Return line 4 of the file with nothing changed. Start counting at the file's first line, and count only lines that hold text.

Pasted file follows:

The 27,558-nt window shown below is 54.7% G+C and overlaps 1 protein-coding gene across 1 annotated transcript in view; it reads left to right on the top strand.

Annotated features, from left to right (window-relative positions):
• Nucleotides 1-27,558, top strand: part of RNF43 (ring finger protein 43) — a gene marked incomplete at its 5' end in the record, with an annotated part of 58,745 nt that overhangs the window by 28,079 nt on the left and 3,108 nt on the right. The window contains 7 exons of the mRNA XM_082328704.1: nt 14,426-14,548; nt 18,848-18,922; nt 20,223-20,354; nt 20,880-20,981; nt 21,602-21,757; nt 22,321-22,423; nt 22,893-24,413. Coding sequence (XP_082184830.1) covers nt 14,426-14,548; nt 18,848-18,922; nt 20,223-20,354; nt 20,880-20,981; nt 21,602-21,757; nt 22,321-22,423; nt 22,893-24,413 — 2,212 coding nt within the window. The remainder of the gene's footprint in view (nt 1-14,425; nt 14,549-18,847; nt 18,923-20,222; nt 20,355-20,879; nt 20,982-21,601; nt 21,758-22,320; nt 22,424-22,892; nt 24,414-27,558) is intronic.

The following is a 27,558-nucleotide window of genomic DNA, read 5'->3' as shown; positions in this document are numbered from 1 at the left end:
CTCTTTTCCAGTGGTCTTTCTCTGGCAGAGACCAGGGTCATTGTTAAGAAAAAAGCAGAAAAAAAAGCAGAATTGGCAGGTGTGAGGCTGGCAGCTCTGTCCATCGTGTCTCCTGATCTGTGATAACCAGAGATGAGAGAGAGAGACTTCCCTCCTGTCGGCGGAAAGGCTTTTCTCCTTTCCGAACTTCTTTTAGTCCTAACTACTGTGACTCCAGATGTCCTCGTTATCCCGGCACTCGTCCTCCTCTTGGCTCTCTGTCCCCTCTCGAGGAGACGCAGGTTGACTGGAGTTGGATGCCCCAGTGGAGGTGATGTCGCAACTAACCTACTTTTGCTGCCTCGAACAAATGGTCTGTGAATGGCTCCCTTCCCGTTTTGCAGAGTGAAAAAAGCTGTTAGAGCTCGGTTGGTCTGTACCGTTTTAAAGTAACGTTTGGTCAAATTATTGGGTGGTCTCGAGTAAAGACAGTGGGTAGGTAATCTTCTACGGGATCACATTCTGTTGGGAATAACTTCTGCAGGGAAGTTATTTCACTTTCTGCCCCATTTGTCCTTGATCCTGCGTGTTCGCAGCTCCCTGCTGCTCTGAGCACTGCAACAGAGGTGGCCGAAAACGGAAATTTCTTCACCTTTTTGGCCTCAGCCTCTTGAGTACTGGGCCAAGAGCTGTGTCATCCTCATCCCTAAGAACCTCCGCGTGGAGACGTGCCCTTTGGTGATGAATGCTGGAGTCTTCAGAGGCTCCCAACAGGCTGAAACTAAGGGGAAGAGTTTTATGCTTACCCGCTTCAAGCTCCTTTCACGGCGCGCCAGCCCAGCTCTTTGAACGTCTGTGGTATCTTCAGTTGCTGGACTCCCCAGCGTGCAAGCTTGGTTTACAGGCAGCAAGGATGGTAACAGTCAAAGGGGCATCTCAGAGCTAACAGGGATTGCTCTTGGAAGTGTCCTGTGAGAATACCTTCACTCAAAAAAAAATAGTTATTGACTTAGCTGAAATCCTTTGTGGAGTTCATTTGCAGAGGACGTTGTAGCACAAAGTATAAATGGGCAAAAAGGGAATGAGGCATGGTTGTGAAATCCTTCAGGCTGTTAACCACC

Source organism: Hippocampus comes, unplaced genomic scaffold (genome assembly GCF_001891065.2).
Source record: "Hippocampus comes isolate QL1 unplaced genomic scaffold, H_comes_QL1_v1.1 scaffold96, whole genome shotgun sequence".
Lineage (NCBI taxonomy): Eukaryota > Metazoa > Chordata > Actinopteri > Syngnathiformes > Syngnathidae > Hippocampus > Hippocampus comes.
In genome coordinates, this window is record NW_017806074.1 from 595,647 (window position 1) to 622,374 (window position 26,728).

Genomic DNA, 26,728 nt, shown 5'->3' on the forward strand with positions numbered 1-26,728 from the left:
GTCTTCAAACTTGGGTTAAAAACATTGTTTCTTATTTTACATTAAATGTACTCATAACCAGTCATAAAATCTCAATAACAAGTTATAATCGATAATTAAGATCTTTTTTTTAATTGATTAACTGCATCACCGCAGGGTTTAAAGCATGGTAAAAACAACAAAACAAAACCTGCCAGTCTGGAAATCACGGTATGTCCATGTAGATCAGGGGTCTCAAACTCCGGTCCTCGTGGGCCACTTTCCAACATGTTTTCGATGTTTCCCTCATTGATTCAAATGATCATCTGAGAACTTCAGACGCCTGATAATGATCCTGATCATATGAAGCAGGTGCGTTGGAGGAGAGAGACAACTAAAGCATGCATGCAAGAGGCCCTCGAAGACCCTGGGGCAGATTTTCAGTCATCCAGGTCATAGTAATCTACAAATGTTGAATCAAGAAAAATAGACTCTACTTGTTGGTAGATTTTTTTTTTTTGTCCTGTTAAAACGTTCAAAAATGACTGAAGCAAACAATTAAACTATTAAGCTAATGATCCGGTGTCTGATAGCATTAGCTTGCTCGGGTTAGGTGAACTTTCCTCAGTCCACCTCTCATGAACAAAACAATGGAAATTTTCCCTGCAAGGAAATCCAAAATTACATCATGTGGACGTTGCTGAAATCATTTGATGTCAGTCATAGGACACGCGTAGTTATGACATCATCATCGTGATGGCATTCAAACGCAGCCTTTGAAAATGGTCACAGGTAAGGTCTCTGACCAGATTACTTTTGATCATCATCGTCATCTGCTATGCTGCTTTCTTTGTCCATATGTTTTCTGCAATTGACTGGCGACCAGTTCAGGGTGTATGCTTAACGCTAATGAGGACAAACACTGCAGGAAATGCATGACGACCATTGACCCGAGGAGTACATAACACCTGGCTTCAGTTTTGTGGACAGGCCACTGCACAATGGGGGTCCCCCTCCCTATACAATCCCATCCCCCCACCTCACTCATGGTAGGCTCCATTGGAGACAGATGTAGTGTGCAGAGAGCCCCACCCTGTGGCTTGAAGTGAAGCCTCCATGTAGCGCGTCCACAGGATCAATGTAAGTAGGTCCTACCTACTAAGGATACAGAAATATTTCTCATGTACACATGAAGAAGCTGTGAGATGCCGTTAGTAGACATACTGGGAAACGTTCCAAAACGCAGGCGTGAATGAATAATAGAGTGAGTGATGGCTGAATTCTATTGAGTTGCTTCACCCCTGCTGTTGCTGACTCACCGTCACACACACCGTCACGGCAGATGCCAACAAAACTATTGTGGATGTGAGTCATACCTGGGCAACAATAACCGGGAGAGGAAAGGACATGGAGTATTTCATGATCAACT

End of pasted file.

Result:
The following is a 27,558-nucleotide window of genomic DNA, read 5'->3' as shown; positions in this document are numbered from 1 at the left end: